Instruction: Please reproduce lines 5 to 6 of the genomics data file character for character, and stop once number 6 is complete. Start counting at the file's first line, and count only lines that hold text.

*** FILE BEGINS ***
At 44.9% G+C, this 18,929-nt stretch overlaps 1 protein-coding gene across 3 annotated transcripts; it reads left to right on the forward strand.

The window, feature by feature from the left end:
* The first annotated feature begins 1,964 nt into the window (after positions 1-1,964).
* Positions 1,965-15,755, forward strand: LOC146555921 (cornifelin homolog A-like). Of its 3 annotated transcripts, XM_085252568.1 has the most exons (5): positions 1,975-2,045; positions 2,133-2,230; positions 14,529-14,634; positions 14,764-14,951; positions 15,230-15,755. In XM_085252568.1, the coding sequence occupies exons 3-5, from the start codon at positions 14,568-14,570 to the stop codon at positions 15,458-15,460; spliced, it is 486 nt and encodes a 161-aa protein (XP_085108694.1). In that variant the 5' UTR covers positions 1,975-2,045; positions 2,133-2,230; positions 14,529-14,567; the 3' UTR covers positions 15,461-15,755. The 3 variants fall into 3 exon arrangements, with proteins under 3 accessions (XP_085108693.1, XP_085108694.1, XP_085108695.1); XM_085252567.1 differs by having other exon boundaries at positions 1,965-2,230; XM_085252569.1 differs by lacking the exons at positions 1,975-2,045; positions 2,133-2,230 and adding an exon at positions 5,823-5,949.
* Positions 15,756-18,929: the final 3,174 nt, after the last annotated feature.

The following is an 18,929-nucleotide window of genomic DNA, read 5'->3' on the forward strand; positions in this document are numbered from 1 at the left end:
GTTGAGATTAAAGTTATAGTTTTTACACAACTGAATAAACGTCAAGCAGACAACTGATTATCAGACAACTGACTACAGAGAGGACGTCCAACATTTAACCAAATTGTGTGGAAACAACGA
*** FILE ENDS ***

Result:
* Positions 15,756-18,929: the final 3,174 nt, after the last annotated feature.

The following is an 18,929-nucleotide window of genomic DNA, read 5'->3' on the forward strand; positions in this document are numbered from 1 at the left end: